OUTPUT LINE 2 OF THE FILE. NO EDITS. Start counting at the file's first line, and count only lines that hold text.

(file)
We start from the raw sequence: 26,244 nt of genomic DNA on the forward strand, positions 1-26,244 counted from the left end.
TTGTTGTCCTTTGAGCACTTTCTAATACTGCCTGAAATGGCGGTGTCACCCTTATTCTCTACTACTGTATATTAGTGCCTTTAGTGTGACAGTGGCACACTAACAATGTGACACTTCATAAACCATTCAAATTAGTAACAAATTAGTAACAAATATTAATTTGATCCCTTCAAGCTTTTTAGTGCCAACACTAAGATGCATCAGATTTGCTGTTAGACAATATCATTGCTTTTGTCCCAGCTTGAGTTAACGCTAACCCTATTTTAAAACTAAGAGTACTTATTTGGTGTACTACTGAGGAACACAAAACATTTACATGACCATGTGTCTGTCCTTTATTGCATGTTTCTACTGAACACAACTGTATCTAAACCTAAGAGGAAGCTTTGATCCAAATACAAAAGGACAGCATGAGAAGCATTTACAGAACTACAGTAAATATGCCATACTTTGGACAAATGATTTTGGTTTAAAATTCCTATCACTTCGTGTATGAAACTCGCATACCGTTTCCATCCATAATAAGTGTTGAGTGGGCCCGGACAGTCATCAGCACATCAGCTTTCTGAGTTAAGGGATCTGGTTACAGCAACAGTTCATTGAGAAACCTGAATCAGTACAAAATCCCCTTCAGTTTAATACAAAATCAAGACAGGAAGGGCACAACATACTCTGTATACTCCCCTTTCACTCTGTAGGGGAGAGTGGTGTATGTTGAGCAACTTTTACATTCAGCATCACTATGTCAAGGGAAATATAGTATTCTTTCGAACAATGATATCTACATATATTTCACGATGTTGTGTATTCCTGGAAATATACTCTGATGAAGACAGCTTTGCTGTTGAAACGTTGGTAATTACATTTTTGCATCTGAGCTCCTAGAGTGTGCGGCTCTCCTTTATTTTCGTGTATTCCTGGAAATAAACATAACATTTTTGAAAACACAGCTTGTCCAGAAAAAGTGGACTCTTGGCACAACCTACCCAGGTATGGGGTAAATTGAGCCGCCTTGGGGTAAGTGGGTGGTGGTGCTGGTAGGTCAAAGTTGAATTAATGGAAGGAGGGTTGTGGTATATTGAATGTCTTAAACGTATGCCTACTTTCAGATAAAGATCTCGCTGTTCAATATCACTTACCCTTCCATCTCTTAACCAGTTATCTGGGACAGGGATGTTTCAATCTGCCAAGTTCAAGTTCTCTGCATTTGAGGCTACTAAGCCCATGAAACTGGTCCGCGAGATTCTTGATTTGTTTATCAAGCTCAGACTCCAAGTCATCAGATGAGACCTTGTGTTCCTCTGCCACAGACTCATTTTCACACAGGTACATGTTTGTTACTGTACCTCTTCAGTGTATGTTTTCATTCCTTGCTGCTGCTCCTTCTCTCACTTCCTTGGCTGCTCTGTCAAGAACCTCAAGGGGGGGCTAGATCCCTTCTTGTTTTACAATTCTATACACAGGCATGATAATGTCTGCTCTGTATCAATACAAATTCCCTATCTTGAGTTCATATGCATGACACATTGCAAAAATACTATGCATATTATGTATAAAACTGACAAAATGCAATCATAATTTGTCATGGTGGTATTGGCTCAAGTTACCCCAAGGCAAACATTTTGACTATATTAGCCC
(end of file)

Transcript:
TTGTTGTCCTTTGAGCACTTTCTAATACTGCCTGAAATGGCGGTGTCACCCTTATTCTCTACTACTGTATATTAGTGCCTTTAGTGTGACAGTGGCACACTAACAATGTGACACTTCATAAACCATTCAAATTAGTAACAAATTAGTAACAAATATTAATTTGATCCCTTCAAGCTTTTTAGTGCCAACACTAAGATGCATCAGATTTGCTGTTAGACAATATCATTGCTTTTGTCCCAGCTTGAGTTAACGCTAACCCTATTTTAAAACTAAGAGTACTTATTTGGTGTACTACTGAGGAACACAAAACATTTACATGACCATGTGTCTGTCCTTTATTGCATGTTTCTACTGAACACAACTGTATCTAAACCTAAGAGGAAGCTTTGATCCAAATACAAAAGGACAGCATGAGAAGCATTTACAGAACTACAGTAAATATGCCATACTTTGGACAAATGATTTTGGTTTAAAATTCCTATCACTTCGTGTATGAAACTCGCATACCGTTTCCATCCATAATAAGTGTTGAGTGGGCCCGGACAGTCATCAGCACATCAGCTTTCTGAGTTAAGGGATCTGGTTACAGCAACAGTTCATTGAGAAACCTGAATCAGTACAAAATCCCCTTCAGTTTAATACAAAATCAAGACAGGAAGGGCACAACATACTCTGTATACTCCCCTTTCACTCTGTAGGGGAGAGTGGTGTATGTTGAGCAACTTTTACATTCAGCATCACTATGTCAAGGGAAATATAGTATTCTTTCGAACAATGATATCTACATATATTTCACGATGTTGTGTATTCCTGGAAATATACTCTGATGAAGACAGCTTTGCTGTTGAAACGTTGGTAATTACATTTTTGCATCTGAGCTCCTAGAGTGTGCGGCTCTCCTTTATTTTCGTGTATTCCTGGAAATAAACATAACATTTTTGAAAACACAGCTTGTCCAGAAAAAGTGGACTCTTGGCACAACCTACCCAGGTATGGGGTAAATTGAGCCGCCTTGGGGTAAGTGGGTGGTGGTGCTGGTAGGTCAAAGTTGAATTAATGGAAGGAGGGTTGTGGTATATTGAATGTCTTAAACGTATGCCTACTTTCAGATAAAGATCTCGCTGTTCAATATCACTTACCCTTCCATCTCTTAACCAGTTATCTGGGACAGGGATGTTTCAATCTGCCAAGTTCAAGTTCTCTGCATTTGAGGCTACTAAGCCCATGAAACTGGTCCGCGAGATTCTTGATTTGTTTATCAAGCTCAGACTCCAAGTCATCAGATGAGACCTTGTGTTCCTCTGCCACAGACTCATTTTCACACAGGTACATGTTTGTTACTGTACCTCTTCAGTGTATGTTTTCATTCCTTGCTGCTGCTCCTTCTCTCACTTCCTTGGCTGCTCTGTCAAGAACCTCAAGGGGGGGCTAGATCCCTTCTTGTTTTACAATTCTATACACAGGCATGATAATGTCTGCTCTGTATCAATACAAATTCCCTATCTTGAGTTCATATGCATGACACATTGCAAAAATACTATGCATATTATGTATAAAACTGACAAAATGCAATCATAATTTGTCATGGTGGTATTGGCTCAAGTTACCCCAAGGCAAACATTTTGACTATATTAGCCC